RALEIGH, N.C. — Utica Cason launched SOAR Outreach in 2014 with a mission to help underserved people in the community and promote learning. The nonprofit has morphed since those first days. Originally focused on helping men become self-sufficient, the group is working hard to help kids and families with two programs that serve those in need in Wake County.
I checked in with Cason, a mom of three boys and two grandsons, to learn more about her work, her mission and how people can help. Here’s a Q&A.
Go Ask Mom: You’ve got a couple of programs. Tell us about your Healthy Hygiene Program, which launched in January 2018.
UC: There can be numerous contributors to poor personal hygiene habits—anything from a lack of education at home and cultural influences to low-income households with limited financial resources. Children from low-income households also may not have access to the personal hygiene products they need, especially homeless students.
The Healthy Hygiene Program provides donated hygiene kits to Wake youth ages five to 18 years old who attend a Title 1 school, are homeless or transitional, or reside in a low-income household.
SOAR Outreach collaborates with the school social workers and community organizations to identify the students who need the kits. The goal is to decrease sickness and bullying and increase self-confidence and the student’s overall quality of life.
GAM: Why can providing a simple thing – like toothbrushes or tampons – mean the world to the kids and families you work with?
UC: Children with poor personal hygiene habits can have lower self-confidence, more mental and emotional health issues and trouble maintaining friendships, which all can impact their desire to attend school.
We are equipping students to give them a vision and hope for the future. Our goal is to further close the gap between opportunity and achievement for our students by providing basic hygiene products such as toothbrushes, toothpaste, shampoo/conditioner, soap, deodorant, body wash, dental floss, mouthwash, lotion and feminine hygiene products.
GAM: And you recently launched Parents Helping Parents in September 2018. What’s that all about?
UC: I experienced this first hand with my oldest son when he was in middle school. It started with a delinquent and undisciplined juvenile petition and being placed out of the home to other facilities. There was no agency or support group that was available during this time for me while I experienced this with my son. There are court counselors and an attorney to help you, but with their case loads, they are not able to provide the necessary information or support to the families.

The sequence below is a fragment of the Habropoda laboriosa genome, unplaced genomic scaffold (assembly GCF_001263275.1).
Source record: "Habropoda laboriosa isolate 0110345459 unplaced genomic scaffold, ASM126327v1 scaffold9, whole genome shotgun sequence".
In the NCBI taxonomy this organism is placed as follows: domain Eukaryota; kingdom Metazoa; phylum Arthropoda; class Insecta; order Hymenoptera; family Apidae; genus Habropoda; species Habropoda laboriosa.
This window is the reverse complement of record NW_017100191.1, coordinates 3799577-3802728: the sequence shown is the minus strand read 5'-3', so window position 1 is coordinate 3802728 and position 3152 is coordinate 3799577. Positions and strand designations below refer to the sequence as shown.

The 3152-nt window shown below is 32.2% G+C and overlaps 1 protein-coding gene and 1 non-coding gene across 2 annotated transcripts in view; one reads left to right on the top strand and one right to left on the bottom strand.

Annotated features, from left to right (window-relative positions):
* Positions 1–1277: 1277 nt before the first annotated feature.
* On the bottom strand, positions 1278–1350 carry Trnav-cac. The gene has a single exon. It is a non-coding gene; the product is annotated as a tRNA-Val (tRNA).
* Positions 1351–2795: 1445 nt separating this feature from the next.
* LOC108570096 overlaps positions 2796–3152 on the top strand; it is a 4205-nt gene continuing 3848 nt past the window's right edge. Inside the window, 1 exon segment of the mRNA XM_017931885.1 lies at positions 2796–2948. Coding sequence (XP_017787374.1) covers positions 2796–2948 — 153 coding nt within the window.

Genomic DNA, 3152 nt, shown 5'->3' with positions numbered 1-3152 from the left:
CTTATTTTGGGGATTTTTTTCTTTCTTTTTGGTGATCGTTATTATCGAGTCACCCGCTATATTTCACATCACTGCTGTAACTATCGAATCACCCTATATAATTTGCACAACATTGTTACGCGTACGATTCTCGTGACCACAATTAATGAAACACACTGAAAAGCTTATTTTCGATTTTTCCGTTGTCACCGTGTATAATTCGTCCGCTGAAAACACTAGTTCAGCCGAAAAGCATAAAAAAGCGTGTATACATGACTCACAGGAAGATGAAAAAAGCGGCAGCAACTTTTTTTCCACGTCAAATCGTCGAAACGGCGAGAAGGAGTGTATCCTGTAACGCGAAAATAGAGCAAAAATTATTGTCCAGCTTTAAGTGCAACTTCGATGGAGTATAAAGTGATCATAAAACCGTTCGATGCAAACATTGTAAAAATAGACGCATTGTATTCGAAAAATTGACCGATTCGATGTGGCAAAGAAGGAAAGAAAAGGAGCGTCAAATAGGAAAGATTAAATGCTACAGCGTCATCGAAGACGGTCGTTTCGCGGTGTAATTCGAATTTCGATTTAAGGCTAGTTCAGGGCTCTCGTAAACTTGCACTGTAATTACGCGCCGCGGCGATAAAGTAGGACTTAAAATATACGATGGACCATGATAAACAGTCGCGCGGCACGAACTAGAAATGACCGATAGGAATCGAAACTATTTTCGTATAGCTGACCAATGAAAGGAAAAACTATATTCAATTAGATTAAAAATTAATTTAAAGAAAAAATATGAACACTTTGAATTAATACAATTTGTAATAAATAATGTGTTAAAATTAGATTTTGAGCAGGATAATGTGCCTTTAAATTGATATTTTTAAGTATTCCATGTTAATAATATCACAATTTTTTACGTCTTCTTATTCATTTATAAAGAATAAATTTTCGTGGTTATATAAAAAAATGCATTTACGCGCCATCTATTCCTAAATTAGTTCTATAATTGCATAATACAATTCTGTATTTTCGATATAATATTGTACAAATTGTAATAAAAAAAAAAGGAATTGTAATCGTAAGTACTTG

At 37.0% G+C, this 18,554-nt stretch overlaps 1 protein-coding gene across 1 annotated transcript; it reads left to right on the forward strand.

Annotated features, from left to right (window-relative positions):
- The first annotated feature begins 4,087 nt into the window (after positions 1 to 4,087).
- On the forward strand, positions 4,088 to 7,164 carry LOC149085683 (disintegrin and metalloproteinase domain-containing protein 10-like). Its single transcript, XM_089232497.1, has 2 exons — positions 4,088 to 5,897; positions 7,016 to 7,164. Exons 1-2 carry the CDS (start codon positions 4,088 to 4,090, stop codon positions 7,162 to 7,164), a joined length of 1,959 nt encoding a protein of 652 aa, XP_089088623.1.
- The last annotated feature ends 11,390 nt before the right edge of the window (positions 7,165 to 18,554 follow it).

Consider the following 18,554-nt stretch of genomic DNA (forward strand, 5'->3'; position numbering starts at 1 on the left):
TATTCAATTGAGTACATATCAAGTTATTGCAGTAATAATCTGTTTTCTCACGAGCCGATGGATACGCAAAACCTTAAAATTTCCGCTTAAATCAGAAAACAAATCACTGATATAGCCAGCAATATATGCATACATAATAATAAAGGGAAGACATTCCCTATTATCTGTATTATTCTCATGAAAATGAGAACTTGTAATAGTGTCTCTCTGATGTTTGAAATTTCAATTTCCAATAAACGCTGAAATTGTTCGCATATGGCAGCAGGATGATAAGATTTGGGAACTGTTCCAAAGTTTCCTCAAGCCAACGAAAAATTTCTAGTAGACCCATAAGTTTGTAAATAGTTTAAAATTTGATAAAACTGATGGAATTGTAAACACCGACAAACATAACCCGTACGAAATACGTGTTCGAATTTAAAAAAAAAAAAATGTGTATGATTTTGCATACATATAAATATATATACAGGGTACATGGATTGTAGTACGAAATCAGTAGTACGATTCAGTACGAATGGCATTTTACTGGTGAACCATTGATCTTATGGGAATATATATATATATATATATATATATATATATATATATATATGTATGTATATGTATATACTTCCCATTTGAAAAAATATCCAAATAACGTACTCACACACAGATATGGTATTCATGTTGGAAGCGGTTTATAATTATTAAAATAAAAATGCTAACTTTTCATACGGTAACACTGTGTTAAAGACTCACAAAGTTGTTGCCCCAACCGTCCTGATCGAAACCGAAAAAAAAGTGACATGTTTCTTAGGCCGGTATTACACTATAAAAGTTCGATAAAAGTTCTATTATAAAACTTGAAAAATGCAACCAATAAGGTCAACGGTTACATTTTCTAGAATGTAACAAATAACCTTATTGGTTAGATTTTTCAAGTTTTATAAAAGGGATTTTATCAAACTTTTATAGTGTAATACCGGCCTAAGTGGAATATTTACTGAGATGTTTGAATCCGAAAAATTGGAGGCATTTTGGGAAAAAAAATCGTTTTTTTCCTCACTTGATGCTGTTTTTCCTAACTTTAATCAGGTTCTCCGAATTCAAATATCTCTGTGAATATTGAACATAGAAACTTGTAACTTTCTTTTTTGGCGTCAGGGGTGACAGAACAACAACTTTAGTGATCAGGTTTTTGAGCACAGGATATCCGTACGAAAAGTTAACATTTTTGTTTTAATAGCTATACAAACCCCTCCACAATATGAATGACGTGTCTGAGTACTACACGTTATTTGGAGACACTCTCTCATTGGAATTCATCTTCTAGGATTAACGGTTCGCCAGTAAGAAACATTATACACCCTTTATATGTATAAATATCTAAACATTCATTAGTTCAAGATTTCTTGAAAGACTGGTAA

The mission of the Parents Helping Parents Support Group is to give voice to parents impacted by the juvenile justice system. This group will provide an opportunity for families to share their ideas and personal experience and support each other. I want to be able to assist other parents who are encountering this in their families.
The services that will be provided to parents in this support group include the opportunity for participants to get support and advice and learn about available resources on how to deal with the issues they are facing. The support group will provide a space for open, honest and non-judgmental dialogue among parents. Families also will be provided with information, training and resources to help them become knowledgeable about the juvenile justice system and effective advocates for their children.
We have partnered with social workers, criminal justice professionals, mental health agencies, boys and girls mentoring organizations and lawyers.
GAM: How can people help SOAR?
UC: We always need supporters, volunteers, donations of hygiene items and monetary donations. People can help by contacting us at 919-651-4397 or by email at email@example.com. You also can find out more information on our website and Facebook page.
GAM: What’s your hope for the future of SOAR?
UC: The future for SOAR Outreach is to continue to grow by increasing our partnerships with local schools and community organizations this year. We want to increase to partnering with 30 schools this year and add five more community organizations. We want to take our programs and implement them in other counties in North Carolina. We also want to increase our hygiene item inventory, volunteer base and streams of funding sources, so we can increase our services to be able to support more youth and families